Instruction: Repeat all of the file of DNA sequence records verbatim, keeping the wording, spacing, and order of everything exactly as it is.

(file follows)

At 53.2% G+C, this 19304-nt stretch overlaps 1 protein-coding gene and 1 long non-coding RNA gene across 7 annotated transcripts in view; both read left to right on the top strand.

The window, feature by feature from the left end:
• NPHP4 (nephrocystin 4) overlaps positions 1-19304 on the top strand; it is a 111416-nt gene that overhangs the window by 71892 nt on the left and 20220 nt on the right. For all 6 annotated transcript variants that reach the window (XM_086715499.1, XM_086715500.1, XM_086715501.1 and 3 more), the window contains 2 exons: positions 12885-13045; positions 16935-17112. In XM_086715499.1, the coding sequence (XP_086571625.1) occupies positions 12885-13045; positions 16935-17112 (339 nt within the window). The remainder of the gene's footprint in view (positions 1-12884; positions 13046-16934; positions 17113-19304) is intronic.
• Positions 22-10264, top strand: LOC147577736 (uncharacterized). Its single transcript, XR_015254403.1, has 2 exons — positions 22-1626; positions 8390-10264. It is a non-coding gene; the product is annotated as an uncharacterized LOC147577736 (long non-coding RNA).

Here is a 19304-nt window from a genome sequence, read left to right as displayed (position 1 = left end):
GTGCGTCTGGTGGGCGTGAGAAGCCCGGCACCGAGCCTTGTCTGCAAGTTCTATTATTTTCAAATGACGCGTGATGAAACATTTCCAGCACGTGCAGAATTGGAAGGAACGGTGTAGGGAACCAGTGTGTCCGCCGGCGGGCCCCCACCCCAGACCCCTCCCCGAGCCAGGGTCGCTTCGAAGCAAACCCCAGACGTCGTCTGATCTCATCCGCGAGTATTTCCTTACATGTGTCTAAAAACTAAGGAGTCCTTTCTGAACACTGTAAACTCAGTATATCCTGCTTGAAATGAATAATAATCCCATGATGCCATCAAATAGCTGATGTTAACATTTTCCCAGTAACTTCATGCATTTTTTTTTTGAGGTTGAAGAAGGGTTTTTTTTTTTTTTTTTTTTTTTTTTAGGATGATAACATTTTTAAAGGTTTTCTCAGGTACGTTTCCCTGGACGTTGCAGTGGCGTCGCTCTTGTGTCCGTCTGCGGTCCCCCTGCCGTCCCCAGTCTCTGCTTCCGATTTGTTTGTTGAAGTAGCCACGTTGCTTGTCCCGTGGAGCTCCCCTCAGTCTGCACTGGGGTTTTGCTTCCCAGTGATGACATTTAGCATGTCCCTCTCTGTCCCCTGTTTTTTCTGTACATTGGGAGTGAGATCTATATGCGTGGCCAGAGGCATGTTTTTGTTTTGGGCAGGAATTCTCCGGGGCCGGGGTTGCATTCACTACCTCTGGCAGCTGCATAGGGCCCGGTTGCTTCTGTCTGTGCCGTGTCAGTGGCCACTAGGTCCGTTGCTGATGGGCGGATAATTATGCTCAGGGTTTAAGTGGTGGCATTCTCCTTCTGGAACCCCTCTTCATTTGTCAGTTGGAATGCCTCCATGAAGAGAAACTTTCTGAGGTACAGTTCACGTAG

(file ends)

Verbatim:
At 53.2% G+C, this 19304-nt stretch overlaps 1 protein-coding gene and 1 long non-coding RNA gene across 7 annotated transcripts in view; both read left to right on the top strand.

The window, feature by feature from the left end:
• NPHP4 (nephrocystin 4) overlaps positions 1-19304 on the top strand; it is a 111416-nt gene that overhangs the window by 71892 nt on the left and 20220 nt on the right. For all 6 annotated transcript variants that reach the window (XM_086715499.1, XM_086715500.1, XM_086715501.1 and 3 more), the window contains 2 exons: positions 12885-13045; positions 16935-17112. In XM_086715499.1, the coding sequence (XP_086571625.1) occupies positions 12885-13045; positions 16935-17112 (339 nt within the window). The remainder of the gene's footprint in view (positions 1-12884; positions 13046-16934; positions 17113-19304) is intronic.
• Positions 22-10264, top strand: LOC147577736 (uncharacterized). Its single transcript, XR_015254403.1, has 2 exons — positions 22-1626; positions 8390-10264. It is a non-coding gene; the product is annotated as an uncharacterized LOC147577736 (long non-coding RNA).

Here is a 19304-nt window from a genome sequence, read left to right as displayed (position 1 = left end):
GTGCGTCTGGTGGGCGTGAGAAGCCCGGCACCGAGCCTTGTCTGCAAGTTCTATTATTTTCAAATGACGCGTGATGAAACATTTCCAGCACGTGCAGAATTGGAAGGAACGGTGTAGGGAACCAGTGTGTCCGCCGGCGGGCCCCCACCCCAGACCCCTCCCCGAGCCAGGGTCGCTTCGAAGCAAACCCCAGACGTCGTCTGATCTCATCCGCGAGTATTTCCTTACATGTGTCTAAAAACTAAGGAGTCCTTTCTGAACACTGTAAACTCAGTATATCCTGCTTGAAATGAATAATAATCCCATGATGCCATCAAATAGCTGATGTTAACATTTTCCCAGTAACTTCATGCATTTTTTTTTTGAGGTTGAAGAAGGGTTTTTTTTTTTTTTTTTTTTTTTTTTAGGATGATAACATTTTTAAAGGTTTTCTCAGGTACGTTTCCCTGGACGTTGCAGTGGCGTCGCTCTTGTGTCCGTCTGCGGTCCCCCTGCCGTCCCCAGTCTCTGCTTCCGATTTGTTTGTTGAAGTAGCCACGTTGCTTGTCCCGTGGAGCTCCCCTCAGTCTGCACTGGGGTTTTGCTTCCCAGTGATGACATTTAGCATGTCCCTCTCTGTCCCCTGTTTTTTCTGTACATTGGGAGTGAGATCTATATGCGTGGCCAGAGGCATGTTTTTGTTTTGGGCAGGAATTCTCCGGGGCCGGGGTTGCATTCACTACCTCTGGCAGCTGCATAGGGCCCGGTTGCTTCTGTCTGTGCCGTGTCAGTGGCCACTAGGTCCGTTGCTGATGGGCGGATAATTATGCTCAGGGTTTAAGTGGTGGCATTCTCCTTCTGGAACCCCTCTTCATTTGTCAGTTGGAATGCCTCCATGAAGAGAAACTTTCTGAGGTACAGTTCACGTAG